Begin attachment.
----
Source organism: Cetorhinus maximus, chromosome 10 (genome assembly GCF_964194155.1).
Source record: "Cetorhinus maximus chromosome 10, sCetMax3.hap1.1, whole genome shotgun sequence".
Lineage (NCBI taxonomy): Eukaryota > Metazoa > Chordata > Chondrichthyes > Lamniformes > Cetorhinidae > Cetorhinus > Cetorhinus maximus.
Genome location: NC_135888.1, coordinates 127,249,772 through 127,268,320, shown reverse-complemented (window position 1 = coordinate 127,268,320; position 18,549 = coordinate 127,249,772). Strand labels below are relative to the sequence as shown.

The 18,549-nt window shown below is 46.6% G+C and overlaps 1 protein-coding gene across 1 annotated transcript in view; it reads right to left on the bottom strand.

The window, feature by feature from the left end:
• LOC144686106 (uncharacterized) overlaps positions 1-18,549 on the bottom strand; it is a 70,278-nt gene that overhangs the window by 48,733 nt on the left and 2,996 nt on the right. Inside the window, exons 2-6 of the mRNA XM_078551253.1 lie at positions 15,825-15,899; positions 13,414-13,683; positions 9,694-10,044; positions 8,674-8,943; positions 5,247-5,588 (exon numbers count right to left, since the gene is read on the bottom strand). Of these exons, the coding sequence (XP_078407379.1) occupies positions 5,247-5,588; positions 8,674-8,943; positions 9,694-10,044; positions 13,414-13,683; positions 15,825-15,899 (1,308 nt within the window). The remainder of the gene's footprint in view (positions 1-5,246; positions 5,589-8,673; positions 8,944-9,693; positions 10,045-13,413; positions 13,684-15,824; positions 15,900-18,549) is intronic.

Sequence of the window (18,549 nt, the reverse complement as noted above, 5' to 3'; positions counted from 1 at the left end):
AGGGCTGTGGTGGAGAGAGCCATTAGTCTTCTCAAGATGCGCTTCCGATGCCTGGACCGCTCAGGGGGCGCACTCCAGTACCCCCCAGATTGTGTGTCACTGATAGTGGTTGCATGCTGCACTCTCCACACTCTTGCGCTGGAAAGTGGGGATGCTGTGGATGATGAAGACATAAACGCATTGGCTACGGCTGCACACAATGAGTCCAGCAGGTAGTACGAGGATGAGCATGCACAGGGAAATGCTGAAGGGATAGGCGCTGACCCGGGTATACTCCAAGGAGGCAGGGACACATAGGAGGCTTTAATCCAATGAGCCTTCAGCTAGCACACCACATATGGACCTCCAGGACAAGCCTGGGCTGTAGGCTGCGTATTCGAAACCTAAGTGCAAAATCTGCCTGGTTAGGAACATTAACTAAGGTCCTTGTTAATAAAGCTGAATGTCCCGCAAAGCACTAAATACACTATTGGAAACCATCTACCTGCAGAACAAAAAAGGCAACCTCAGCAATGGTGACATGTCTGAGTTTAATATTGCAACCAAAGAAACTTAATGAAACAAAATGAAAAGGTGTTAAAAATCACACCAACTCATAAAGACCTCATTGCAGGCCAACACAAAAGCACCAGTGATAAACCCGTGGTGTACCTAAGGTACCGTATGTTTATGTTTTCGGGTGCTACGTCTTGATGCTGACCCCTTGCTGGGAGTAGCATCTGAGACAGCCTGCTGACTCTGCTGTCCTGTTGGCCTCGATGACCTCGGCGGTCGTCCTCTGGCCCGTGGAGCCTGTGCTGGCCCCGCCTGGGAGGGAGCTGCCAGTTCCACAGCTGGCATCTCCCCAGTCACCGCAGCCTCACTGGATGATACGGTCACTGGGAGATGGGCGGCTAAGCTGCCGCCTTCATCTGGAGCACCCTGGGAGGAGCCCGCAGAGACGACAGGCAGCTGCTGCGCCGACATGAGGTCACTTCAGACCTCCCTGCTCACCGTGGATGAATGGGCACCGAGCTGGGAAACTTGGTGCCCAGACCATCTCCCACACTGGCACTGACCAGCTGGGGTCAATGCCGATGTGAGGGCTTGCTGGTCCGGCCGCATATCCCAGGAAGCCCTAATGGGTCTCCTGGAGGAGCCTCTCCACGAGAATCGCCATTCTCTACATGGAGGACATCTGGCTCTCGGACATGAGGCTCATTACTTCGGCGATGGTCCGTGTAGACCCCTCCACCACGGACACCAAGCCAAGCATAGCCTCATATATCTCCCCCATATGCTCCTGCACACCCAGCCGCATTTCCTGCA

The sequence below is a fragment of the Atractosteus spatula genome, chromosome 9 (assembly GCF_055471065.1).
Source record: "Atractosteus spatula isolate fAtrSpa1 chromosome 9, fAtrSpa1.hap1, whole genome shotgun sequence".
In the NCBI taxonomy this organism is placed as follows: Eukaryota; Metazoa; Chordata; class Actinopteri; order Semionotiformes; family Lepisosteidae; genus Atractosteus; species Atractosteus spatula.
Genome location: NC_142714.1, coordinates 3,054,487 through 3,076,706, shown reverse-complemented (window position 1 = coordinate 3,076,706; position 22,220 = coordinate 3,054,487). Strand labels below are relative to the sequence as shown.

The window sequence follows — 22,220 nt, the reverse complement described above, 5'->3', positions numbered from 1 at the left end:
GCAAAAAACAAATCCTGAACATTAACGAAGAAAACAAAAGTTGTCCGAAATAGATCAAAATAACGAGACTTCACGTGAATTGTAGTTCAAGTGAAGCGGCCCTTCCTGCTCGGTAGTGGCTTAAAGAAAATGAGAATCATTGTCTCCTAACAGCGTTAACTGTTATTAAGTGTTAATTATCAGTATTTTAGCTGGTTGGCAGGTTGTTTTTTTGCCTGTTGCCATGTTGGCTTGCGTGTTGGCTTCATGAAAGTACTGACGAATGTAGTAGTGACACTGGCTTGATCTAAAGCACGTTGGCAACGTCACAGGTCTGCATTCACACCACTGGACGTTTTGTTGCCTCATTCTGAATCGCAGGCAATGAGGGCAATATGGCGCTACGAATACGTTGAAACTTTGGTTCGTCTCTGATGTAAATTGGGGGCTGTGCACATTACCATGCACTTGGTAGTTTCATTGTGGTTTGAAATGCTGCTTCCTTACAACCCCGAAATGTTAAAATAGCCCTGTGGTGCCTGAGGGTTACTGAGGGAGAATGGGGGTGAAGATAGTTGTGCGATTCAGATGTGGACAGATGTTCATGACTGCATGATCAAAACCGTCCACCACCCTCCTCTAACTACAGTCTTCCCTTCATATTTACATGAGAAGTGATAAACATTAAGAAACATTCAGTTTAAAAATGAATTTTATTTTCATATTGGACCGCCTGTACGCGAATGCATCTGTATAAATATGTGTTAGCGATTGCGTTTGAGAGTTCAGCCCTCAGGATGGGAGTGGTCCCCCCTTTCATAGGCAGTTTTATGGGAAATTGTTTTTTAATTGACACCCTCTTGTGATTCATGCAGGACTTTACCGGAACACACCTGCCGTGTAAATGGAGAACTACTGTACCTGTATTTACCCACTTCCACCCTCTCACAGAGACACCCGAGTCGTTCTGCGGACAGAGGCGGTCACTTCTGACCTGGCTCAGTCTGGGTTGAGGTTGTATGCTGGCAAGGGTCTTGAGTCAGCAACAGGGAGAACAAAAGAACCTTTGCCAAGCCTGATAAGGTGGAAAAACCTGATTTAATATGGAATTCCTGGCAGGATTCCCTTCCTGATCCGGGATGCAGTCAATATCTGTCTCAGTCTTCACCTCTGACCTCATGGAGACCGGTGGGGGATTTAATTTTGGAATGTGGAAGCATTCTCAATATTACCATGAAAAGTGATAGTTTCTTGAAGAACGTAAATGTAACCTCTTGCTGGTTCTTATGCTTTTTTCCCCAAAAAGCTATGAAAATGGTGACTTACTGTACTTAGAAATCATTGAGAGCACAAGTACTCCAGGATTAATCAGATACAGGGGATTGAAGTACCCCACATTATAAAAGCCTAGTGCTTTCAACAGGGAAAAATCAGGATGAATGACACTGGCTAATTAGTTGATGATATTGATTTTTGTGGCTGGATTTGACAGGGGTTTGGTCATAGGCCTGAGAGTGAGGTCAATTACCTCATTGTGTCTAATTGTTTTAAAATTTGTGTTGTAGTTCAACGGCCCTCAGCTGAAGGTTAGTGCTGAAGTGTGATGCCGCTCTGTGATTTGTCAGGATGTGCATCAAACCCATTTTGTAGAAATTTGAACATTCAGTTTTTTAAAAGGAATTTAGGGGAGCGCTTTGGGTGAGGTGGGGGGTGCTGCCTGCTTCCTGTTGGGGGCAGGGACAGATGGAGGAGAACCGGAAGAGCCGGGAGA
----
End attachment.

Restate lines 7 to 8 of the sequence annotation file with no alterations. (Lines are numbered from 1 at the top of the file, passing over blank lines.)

• LOC144686106 (uncharacterized) overlaps positions 1-18,549 on the bottom strand; it is a 70,278-nt gene that overhangs the window by 48,733 nt on the left and 2,996 nt on the right. Inside the window, exons 2-6 of the mRNA XM_078551253.1 lie at positions 15,825-15,899; positions 13,414-13,683; positions 9,694-10,044; positions 8,674-8,943; positions 5,247-5,588 (exon numbers count right to left, since the gene is read on the bottom strand). Of these exons, the coding sequence (XP_078407379.1) occupies positions 5,247-5,588; positions 8,674-8,943; positions 9,694-10,044; positions 13,414-13,683; positions 15,825-15,899 (1,308 nt within the window). The remainder of the gene's footprint in view (positions 1-5,246; positions 5,589-8,673; positions 8,944-9,693; positions 10,045-13,413; positions 13,684-15,824; positions 15,900-18,549) is intronic.

Sequence of the window (18,549 nt, the reverse complement as noted above, 5' to 3'; positions counted from 1 at the left end):